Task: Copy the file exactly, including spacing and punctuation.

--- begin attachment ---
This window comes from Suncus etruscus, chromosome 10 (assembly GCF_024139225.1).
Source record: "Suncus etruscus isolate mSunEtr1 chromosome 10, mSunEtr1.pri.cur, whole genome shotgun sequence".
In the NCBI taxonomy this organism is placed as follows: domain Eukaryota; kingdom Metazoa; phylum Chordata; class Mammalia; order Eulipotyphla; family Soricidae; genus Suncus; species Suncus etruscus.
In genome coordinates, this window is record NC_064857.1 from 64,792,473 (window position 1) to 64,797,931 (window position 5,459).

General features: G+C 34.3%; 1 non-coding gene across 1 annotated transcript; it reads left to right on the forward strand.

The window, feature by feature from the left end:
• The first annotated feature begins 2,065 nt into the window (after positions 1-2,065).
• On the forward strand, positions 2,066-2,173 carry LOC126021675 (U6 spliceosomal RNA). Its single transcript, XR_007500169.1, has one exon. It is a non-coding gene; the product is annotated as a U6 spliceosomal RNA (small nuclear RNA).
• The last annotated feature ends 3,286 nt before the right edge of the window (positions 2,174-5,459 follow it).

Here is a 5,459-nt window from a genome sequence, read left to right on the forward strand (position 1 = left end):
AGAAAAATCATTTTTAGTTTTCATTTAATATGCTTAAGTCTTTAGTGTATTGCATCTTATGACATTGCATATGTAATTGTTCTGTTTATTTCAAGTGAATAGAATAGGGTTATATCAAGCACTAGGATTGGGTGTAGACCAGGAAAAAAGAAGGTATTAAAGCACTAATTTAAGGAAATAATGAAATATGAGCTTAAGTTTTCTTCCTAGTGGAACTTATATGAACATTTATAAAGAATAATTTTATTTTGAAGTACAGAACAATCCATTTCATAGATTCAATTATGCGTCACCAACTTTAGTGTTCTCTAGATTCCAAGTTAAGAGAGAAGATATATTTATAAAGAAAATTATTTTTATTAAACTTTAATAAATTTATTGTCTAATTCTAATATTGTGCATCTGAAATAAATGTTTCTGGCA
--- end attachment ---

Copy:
This window comes from Suncus etruscus, chromosome 10 (assembly GCF_024139225.1).
Source record: "Suncus etruscus isolate mSunEtr1 chromosome 10, mSunEtr1.pri.cur, whole genome shotgun sequence".
In the NCBI taxonomy this organism is placed as follows: domain Eukaryota; kingdom Metazoa; phylum Chordata; class Mammalia; order Eulipotyphla; family Soricidae; genus Suncus; species Suncus etruscus.
In genome coordinates, this window is record NC_064857.1 from 64,792,473 (window position 1) to 64,797,931 (window position 5,459).

General features: G+C 34.3%; 1 non-coding gene across 1 annotated transcript; it reads left to right on the forward strand.

The window, feature by feature from the left end:
• The first annotated feature begins 2,065 nt into the window (after positions 1-2,065).
• On the forward strand, positions 2,066-2,173 carry LOC126021675 (U6 spliceosomal RNA). Its single transcript, XR_007500169.1, has one exon. It is a non-coding gene; the product is annotated as a U6 spliceosomal RNA (small nuclear RNA).
• The last annotated feature ends 3,286 nt before the right edge of the window (positions 2,174-5,459 follow it).

Here is a 5,459-nt window from a genome sequence, read left to right on the forward strand (position 1 = left end):
AGAAAAATCATTTTTAGTTTTCATTTAATATGCTTAAGTCTTTAGTGTATTGCATCTTATGACATTGCATATGTAATTGTTCTGTTTATTTCAAGTGAATAGAATAGGGTTATATCAAGCACTAGGATTGGGTGTAGACCAGGAAAAAAGAAGGTATTAAAGCACTAATTTAAGGAAATAATGAAATATGAGCTTAAGTTTTCTTCCTAGTGGAACTTATATGAACATTTATAAAGAATAATTTTATTTTGAAGTACAGAACAATCCATTTCATAGATTCAATTATGCGTCACCAACTTTAGTGTTCTCTAGATTCCAAGTTAAGAGAGAAGATATATTTATAAAGAAAATTATTTTTATTAAACTTTAATAAATTTATTGTCTAATTCTAATATTGTGCATCTGAAATAAATGTTTCTGGCA